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Writings: The Art of Criticizing Art

I wonder how many art critics are frustrated former artists who climbed the stairs of social success through chit-chat and favors to reach a semi-respectable position in their mini-universe allowing them to successfully suffer from the Dunning-Kruger effect?

You can always tell if an art critic is merely a failed artist by the way they dispense their criticism. Do they treat the artist and their art respectfully or is the purpose of their critique to slam and “shut down” the artist?

Norman Rockwell's "Art Critic" (1955)A quick glance across art history shows us that art is changeable and highly subjective. After all, beauty is in the eye of the beholder. Yet art and what art is is constantly being defined and redefined, like anyone could ever reach the ultimate conclusion.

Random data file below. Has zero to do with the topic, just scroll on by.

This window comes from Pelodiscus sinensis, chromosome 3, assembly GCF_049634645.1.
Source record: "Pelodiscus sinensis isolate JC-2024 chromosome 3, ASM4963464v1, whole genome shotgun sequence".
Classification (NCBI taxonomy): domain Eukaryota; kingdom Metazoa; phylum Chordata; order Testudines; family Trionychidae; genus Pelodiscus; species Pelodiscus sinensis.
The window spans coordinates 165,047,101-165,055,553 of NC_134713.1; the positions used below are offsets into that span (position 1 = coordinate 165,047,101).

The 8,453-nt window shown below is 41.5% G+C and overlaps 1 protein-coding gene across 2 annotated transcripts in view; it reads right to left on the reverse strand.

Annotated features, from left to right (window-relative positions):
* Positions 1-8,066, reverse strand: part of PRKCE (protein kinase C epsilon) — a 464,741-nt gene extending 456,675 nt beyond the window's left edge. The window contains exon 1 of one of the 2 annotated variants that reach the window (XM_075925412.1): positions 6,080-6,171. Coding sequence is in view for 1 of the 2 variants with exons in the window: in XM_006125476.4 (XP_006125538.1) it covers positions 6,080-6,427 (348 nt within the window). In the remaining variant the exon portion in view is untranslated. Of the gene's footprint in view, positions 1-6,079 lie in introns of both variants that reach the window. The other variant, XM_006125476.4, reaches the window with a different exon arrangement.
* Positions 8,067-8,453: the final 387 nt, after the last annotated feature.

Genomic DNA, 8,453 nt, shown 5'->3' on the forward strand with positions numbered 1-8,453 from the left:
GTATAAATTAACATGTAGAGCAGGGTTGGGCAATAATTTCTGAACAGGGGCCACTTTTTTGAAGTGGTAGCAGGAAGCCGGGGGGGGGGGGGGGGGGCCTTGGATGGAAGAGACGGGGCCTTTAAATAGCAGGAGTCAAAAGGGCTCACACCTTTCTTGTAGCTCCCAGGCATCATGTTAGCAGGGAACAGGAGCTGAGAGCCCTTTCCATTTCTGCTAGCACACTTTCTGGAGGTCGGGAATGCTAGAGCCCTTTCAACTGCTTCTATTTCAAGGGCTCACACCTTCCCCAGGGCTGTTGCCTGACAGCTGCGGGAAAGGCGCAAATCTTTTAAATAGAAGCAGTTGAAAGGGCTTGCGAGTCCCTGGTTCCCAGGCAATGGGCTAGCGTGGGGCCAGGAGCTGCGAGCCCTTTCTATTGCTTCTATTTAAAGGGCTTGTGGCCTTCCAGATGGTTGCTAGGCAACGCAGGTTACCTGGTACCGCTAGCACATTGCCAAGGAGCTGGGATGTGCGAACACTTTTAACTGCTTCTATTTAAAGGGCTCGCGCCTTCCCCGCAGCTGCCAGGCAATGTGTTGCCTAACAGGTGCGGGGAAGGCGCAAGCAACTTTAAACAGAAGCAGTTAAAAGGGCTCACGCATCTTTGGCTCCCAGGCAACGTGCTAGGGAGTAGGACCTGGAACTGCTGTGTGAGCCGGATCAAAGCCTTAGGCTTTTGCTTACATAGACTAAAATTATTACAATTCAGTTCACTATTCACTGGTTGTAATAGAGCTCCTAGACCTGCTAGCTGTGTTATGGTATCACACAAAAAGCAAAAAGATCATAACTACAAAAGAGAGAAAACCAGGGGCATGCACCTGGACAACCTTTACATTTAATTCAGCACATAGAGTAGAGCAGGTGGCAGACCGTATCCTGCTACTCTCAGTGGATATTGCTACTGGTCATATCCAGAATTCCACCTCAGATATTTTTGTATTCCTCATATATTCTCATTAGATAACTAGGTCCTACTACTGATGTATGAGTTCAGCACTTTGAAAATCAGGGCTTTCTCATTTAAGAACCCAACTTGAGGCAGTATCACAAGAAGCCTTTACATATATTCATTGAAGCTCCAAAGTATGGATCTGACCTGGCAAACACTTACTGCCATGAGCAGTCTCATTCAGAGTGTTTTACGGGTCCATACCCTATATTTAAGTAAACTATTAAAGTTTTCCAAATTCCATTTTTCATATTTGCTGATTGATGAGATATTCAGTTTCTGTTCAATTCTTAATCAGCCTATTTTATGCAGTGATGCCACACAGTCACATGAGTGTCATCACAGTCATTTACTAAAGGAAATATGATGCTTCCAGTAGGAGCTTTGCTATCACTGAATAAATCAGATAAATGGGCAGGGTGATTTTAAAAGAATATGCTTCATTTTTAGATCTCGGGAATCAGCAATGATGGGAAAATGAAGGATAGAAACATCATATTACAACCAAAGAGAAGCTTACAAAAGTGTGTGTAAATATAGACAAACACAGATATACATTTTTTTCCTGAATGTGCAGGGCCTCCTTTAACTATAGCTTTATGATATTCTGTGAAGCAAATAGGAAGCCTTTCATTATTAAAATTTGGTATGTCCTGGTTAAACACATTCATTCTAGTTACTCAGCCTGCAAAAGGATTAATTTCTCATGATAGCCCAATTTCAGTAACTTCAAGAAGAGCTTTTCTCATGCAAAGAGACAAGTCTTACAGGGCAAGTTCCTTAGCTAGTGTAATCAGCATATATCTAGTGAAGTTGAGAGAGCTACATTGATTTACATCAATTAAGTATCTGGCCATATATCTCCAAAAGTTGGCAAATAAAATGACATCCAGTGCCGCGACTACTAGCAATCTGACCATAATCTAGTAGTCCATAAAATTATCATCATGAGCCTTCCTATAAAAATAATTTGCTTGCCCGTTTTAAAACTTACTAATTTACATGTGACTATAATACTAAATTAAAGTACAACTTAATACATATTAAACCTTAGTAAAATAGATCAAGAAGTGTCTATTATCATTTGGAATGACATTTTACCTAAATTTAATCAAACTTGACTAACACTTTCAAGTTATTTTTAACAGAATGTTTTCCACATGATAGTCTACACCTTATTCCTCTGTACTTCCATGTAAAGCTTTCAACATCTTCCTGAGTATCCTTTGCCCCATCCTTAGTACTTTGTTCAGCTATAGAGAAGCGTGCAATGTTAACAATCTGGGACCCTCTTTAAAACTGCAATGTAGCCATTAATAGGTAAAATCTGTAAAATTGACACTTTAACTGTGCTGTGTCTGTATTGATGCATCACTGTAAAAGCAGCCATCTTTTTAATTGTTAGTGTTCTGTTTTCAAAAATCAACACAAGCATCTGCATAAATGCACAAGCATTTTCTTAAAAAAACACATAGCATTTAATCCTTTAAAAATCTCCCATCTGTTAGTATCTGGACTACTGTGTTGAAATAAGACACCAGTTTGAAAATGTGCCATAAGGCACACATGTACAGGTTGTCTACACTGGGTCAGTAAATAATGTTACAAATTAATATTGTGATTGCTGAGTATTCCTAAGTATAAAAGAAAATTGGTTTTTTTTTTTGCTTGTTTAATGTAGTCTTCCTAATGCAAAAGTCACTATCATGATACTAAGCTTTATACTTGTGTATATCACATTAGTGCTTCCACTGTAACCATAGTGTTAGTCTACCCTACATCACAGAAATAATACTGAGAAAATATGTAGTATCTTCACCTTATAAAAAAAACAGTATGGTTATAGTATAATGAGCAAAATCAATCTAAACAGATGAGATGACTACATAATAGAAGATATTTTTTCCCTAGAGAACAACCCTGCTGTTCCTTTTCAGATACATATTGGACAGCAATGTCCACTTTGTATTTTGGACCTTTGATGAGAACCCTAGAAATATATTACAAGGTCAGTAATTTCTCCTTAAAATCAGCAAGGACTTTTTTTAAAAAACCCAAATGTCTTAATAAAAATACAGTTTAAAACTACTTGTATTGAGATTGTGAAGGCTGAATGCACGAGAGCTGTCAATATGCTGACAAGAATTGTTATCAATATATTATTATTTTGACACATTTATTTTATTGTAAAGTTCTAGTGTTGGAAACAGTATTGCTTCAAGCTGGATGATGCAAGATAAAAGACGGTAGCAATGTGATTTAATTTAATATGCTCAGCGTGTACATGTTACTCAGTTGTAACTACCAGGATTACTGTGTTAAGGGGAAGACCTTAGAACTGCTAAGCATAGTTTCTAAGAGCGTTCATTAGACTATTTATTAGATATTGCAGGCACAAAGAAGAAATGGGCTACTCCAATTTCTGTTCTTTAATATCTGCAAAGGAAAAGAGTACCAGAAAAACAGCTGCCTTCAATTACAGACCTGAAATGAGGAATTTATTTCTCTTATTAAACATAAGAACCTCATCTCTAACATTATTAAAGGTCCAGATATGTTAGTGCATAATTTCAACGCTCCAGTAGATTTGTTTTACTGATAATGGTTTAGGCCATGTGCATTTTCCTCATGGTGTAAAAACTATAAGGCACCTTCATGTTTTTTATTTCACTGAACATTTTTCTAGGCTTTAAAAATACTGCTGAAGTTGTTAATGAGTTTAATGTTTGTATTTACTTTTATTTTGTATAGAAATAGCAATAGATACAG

According to the dictionary art is the quality, production, expression, or realm, according to aesthetic principles, of what is beautiful, appealing, or of more than ordinary significance.

Therein lies the problem.

Many artists, in order to be commercially successful, conform to “the latest fashion”. If you, as an artist, happen to not fit the taste of the masses, or simply not be willing to conform to it, then you have made a pretty big decision, the consequences of which ripple on and outward, and may make their way back to you to bite you in your derrière.

But there are worse things than being bit.

 

I will close this with the words of Oscar Wilde:

“A work of art is the unique result of a unique temperament. Its beauty comes from the fact that the author is what he is. It has nothing to do with the fact that other people want what they want. Indeed, the moment that an artist takes notice of what other people want, and tries to supply the demand, he ceases to be an artist, and becomes a dull or an amusing craftsman, an honest or dishonest tradesman. He has no further claim to be considered as an artist. “

…and Henri Matisse: “Creativity takes courage.”

Sabina Nore
September 2011

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